Figure 4 shows B-mode image of the point target simulation with 60 dB dynamic range. The third target was located in the focal point, and the singular window functions and dual-/tri-apodization were respectively applied to the data in receive beamforming. The image of the rectangular window function (Figure 4(a)) shows severe side-lobe artifact, and images of the Dolph-Chebyshev and Kaiser window functions (Figure 4(b), (c)) show blurred target boundary due to the expanded main-lobe width. Figure 4(d), (e) show images of dual-/tri-apodization and they show relatively narrow main-lobe width and low side-lobe level. To evaluate the effect of each method, main-lobe widths at -6 dB and -35 dB, and side-lobe level were calculated from the lateral beam projected data. In order to obtain side-lobe value, the region of interest (ROI) was defined by 0.3 mm ~ 0.4 mm for each target in the lateral direction.To get lateral beam projected data, we set the range in the axial direction enough to include the side-lobe of the each single point target. Since the location where the side-lobe level of each singular window function is maximal is different, dual- and tri-apodization can have lower side-lobe level than the singular window functions. Figure 5(a) shows lateral beam projections of the singular window functions, and Figure 5(b) shows lateral beam projections of the rectangular window function and dual-/tri-apodization at the focal point. The -6 dB main-lobe width of the singular window functions were 90.4 μm, 103.2 μm, and 96.3 μm, in order of the rectangular, Dolph-Chebyshev, and Kaiser window functions. In the dual-/tri-apodization, those main-lobe widths were measured as 91.1 μm similar with that of the rectangular window function. It shows that dual-/tri-apodization have slightly broader main-lobe width than that of the rectangular window function because magnitude of the target in each image is different. That is due to the simulation error, however, its effect is not critical. The results of -35 dB main-lobe width were 386.7 μm, 375.3 μm, 261.5 μm, 370.0 μm, and 239.2 μm in order of the rectangular, Dolph-Chebyshev, Kaiser window functions, dual-apodization, and tri-apodization. It shows that -35 dB main-lobe widths of dual- and tri-apodization are narrower than that of the rectangular window, and thus shows that dual-/tri-apodization can maintain narrow main-lobe width.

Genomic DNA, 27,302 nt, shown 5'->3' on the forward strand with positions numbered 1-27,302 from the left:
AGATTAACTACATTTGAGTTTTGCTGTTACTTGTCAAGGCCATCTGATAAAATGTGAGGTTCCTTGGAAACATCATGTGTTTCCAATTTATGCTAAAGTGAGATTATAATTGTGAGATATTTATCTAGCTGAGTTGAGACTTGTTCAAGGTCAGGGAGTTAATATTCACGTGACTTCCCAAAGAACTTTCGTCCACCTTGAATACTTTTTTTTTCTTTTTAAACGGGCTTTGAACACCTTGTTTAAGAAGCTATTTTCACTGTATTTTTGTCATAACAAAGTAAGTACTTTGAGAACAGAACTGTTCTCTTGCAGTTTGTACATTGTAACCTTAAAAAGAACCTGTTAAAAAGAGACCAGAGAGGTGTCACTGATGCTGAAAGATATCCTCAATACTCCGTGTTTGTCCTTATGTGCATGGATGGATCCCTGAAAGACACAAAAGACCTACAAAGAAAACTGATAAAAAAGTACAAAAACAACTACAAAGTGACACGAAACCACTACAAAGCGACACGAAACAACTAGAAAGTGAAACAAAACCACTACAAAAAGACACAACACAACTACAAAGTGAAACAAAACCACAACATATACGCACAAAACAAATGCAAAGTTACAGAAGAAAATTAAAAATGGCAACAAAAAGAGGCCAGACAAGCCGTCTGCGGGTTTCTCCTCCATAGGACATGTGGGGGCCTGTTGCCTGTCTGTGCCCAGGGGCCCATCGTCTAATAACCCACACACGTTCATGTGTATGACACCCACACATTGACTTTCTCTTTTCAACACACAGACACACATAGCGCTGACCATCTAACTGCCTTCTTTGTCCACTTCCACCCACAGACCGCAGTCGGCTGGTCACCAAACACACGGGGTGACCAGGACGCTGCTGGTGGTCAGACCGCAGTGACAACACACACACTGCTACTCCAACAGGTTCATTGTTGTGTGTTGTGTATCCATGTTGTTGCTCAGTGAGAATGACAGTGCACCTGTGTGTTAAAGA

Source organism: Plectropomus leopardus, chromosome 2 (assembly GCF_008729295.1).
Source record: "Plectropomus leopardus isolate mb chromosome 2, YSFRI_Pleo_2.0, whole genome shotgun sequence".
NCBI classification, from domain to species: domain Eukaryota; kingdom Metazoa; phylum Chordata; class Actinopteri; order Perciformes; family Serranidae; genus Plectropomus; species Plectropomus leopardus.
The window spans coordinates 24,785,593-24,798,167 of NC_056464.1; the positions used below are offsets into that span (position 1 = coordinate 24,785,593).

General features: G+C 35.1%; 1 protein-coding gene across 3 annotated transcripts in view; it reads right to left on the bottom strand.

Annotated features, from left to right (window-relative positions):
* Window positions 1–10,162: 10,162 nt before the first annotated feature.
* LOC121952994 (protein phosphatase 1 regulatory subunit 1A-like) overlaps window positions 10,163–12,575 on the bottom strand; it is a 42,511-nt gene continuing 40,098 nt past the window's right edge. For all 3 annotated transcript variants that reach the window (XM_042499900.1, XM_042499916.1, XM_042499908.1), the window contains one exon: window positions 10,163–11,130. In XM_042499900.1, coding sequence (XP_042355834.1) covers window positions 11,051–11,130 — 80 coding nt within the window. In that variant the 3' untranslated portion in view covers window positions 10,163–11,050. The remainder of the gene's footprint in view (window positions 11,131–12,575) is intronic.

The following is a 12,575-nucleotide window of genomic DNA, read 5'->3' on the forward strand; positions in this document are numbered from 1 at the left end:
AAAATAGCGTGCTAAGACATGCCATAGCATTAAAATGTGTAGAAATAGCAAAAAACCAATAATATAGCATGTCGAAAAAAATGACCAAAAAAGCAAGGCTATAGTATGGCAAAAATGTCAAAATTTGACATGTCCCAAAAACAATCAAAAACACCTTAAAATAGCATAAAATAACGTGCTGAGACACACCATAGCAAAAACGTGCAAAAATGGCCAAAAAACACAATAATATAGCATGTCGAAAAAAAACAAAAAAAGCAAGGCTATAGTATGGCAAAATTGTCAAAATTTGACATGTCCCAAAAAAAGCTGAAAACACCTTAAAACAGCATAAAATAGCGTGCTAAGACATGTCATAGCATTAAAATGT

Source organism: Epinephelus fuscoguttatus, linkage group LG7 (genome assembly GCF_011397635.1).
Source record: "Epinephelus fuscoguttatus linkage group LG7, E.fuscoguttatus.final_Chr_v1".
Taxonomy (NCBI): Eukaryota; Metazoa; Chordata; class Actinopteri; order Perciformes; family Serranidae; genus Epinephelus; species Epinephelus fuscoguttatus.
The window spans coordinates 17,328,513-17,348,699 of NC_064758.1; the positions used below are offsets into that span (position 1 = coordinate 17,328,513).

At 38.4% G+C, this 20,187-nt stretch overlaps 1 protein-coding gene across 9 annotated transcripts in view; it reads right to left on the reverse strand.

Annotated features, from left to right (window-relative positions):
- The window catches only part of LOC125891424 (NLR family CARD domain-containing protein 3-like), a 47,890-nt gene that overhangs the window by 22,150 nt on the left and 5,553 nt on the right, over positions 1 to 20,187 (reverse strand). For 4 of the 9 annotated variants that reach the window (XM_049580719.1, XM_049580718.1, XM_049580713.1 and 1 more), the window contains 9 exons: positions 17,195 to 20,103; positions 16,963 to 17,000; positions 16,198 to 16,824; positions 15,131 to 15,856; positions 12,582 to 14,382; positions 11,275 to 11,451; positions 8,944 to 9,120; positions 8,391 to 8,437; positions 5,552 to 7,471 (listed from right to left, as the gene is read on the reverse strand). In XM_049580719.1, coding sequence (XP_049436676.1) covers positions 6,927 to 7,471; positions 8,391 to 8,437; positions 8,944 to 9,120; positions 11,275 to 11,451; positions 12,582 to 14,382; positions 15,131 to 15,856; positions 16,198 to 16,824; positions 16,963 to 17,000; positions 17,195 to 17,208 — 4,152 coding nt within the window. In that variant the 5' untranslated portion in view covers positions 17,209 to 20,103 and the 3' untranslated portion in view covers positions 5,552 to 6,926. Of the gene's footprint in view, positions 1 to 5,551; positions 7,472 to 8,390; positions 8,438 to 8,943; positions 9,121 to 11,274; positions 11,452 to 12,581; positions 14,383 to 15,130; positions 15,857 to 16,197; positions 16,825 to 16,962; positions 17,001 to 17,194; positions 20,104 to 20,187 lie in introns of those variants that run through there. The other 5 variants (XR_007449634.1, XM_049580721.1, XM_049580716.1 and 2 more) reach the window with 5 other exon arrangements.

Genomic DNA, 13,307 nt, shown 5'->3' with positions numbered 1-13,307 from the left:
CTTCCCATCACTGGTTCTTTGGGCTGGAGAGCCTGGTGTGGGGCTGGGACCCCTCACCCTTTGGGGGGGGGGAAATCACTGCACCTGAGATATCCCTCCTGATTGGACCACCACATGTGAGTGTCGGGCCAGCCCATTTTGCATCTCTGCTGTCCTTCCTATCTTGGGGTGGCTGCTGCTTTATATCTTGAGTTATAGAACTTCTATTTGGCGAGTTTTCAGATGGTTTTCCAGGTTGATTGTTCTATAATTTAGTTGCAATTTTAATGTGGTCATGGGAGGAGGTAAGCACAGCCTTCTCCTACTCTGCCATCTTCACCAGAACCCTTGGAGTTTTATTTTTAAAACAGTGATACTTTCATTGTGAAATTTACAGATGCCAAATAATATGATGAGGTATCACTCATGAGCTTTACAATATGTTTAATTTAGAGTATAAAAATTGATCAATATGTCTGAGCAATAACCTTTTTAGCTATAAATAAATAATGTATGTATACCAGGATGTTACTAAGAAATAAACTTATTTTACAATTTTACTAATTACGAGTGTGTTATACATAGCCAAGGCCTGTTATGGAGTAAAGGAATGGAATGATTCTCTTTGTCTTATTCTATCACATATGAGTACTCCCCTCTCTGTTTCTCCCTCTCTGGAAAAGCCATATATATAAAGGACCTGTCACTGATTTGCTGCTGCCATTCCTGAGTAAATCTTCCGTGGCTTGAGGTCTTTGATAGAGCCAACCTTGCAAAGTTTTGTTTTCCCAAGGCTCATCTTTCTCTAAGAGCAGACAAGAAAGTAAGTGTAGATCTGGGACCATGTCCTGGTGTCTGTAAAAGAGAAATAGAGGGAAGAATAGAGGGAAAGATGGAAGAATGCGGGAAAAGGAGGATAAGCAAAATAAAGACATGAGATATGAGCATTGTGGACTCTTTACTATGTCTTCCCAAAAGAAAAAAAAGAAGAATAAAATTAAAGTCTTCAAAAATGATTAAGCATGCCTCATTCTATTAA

At the focal point, the side-lobe level of the rectangular window function was -43 ~ -48 dB, and the Dolph-Chebyshev and Kaiser window functions were -54 ~ -56 dB and -51 ~ -54 dB, respectively. Dual-/tri-apodization had side-lobe level of -54 ~ -57 dB. The point target simulation shows that dual- and tri-apodization can effectively reduce the side-lobe level maintaining the main-lobe width. The -6 dB and -35 dB main-lobe widths were summarized in Tables 2 and 3, and the side-lobe levels were shown in Table 4.

### B. Cyst target B-mode simulation

For more realistic feasibility study by measuring the CNR value, the cyst target simulation was conducted. Because a cyst has a lot of scatterers, its property is similar to biological tissue. A diameter of the simulated cyst was 1 mm and we evaluated the performance of dual-/tri-apodization by calculating CNR value. Note that CNR represents the ability to distinguish targets from the other tissue or background, and CNR can be calculated by using the formula written below [17].